Souvenirs.nyc and Google’s Secret Sauce

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SEO Logos imagesJackson Hts., New York, June 8, 2015 – Imagine if Google gave preference in its search results to websites using .nyc domain names. So that whenever someone looked to buy bananas, batteries, beefsteak, bikes, boats, booze, bras, broaches, or whatever – if a website using a .nyc domain name was selling it, and other things being equal, the .nyc site would show higher on Google’s search results page. Cowabunga!

That would be a giant boon to the city’s businesses and economy. A mad rush to get .nyc domain names would follow, by speculators and by existing businesses looking to convert from their .com’s to the new hot TLD.

On Tuesday evening, June 9, 6:15 PM, the .NYC Domain Meetup (see details) is to examine “souvenirs.nyc” and the sterling placement it receives from Google search. Depending on the precise search, souvenirs.nyc shows up 3rd or 4th in Google’s listings; a remarkable result considering it was only activated several weeks ago. Art Mal, its owner and the organizer of the .NYC Domains, will explain how he achieved these results. We’re all hoping one factor is a change to Google’s search algorithm, that perhaps they’ve given preference for .nyc sites in response to our strict nexus and other policies.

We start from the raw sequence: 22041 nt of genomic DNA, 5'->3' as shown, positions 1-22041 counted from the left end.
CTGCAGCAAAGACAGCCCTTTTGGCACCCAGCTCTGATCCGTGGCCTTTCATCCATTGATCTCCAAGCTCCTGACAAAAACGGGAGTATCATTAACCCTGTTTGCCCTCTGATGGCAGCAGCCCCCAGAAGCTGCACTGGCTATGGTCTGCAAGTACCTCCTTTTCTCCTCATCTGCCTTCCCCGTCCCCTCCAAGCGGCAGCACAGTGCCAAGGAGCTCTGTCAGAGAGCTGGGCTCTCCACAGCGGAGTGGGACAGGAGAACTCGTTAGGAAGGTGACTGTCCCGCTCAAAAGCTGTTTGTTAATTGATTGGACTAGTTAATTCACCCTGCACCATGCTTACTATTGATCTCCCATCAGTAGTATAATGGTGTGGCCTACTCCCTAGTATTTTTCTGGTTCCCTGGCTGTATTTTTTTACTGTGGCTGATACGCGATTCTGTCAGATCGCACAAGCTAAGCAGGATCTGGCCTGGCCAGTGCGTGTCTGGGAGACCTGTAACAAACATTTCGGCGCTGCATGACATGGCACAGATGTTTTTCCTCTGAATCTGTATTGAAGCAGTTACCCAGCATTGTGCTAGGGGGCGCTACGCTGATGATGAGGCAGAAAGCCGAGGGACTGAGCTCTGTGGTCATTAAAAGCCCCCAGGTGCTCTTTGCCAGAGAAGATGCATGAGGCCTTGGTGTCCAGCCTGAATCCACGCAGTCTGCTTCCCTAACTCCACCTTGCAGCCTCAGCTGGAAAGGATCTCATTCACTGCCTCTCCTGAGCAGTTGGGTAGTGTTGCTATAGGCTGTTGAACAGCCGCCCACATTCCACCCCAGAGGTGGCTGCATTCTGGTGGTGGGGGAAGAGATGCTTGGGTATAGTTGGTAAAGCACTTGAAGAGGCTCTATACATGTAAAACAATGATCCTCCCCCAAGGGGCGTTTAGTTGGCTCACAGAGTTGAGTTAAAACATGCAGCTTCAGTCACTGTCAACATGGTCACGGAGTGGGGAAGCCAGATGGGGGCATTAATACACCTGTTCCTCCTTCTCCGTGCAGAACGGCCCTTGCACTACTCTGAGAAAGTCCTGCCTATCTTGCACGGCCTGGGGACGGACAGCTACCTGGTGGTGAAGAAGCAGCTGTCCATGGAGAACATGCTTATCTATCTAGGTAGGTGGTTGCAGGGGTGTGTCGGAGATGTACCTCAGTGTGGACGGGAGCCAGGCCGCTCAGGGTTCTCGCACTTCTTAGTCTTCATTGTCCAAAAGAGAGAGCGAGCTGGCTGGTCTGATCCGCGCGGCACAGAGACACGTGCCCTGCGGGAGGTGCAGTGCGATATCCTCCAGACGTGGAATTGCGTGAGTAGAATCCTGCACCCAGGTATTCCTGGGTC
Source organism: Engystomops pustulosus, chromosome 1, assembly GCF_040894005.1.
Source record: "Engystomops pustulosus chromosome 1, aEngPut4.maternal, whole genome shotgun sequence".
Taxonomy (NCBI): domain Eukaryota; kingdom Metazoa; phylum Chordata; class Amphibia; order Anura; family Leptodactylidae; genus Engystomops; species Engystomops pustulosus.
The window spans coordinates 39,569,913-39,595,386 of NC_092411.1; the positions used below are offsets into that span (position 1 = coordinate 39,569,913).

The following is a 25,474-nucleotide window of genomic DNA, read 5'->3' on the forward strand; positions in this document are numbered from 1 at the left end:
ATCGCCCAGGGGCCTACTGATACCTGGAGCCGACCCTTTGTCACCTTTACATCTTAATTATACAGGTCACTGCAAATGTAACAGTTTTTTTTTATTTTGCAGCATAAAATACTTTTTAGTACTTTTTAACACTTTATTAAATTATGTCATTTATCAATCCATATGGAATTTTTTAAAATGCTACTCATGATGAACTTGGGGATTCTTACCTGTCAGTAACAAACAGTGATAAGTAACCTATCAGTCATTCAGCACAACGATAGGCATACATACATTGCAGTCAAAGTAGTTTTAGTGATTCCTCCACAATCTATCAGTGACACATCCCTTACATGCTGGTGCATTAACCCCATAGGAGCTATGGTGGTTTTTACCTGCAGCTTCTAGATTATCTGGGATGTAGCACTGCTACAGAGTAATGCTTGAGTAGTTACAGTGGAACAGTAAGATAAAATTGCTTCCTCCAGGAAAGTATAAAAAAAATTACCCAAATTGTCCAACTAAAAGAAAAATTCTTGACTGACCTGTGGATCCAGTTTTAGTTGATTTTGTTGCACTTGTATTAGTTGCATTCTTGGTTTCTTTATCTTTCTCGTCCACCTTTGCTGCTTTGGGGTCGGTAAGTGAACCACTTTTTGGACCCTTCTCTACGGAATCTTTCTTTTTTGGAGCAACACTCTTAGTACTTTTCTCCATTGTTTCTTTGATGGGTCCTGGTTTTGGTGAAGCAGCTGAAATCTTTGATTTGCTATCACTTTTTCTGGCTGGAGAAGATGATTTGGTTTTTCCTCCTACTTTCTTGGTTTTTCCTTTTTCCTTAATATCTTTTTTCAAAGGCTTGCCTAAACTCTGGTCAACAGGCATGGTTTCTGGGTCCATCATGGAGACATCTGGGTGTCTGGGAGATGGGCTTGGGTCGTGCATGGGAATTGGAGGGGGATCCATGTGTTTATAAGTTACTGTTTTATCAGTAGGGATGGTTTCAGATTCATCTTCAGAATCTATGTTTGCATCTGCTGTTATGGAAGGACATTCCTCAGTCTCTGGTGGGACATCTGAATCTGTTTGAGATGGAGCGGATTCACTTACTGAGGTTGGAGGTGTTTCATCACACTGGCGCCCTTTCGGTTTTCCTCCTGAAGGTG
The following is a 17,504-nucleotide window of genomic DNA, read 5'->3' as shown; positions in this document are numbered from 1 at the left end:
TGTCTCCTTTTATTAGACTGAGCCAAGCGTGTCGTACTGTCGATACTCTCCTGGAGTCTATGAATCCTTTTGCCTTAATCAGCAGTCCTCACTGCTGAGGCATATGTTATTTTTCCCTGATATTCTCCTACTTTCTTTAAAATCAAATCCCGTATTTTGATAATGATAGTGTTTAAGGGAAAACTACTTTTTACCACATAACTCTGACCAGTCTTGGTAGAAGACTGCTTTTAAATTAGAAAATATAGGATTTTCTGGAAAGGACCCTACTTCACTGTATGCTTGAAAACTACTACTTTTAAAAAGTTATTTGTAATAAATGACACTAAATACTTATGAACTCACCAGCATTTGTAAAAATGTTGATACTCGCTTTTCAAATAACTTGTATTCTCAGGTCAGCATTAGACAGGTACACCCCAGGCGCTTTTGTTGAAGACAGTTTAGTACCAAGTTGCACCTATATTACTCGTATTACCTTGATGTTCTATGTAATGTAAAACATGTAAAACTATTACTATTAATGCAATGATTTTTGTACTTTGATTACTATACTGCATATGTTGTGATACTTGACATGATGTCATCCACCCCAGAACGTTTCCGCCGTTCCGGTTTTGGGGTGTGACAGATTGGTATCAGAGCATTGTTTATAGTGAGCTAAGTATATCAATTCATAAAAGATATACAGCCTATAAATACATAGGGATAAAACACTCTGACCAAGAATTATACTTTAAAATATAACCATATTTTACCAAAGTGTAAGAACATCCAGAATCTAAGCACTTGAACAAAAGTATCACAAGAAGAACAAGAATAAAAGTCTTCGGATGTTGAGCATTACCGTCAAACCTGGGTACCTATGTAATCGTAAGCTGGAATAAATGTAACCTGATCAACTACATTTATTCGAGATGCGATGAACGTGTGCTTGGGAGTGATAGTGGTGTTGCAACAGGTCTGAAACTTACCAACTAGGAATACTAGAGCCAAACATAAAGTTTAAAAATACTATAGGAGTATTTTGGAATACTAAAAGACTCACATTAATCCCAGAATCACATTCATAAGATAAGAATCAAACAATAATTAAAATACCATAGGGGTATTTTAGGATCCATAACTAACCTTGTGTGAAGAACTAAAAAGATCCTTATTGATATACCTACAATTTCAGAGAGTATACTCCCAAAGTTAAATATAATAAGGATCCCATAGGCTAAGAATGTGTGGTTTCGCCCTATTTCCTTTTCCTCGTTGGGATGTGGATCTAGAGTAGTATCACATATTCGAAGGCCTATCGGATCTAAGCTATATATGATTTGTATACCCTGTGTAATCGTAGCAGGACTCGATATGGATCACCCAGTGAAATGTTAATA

With few souvenirs available for sale on the site, we suspect that Art’s a SEO wizard, but… we’ve long advised that one reason a city should consider operating a TLD is the boost a trusted TLD can have on a search engine’s ranking of its resources. If search engines consider your TLD “trusted”, like the .gov and .edu TLDs, the economic benefits would be huge. (We’ve a wiki page on the trusted city here.)

Trust of this sort arises from two factors: restricted entry and ongoing oversight. To buy a .nyc name one needs to prove city residence, so we’re +1 on the restricted access. Oversight is trickier. Both .gov and .edu have ongoing oversight: If you’ve a complaint about sites on either TLD, there’s a reasonable prospect of recourse. We’ve not heard of any city plans to provide such oversight, but the capacity exists and we’re hoping we missed a press release.

We’ll be looking for evidence of trust at the souvenirs.nyc meeting and will report our findings here.

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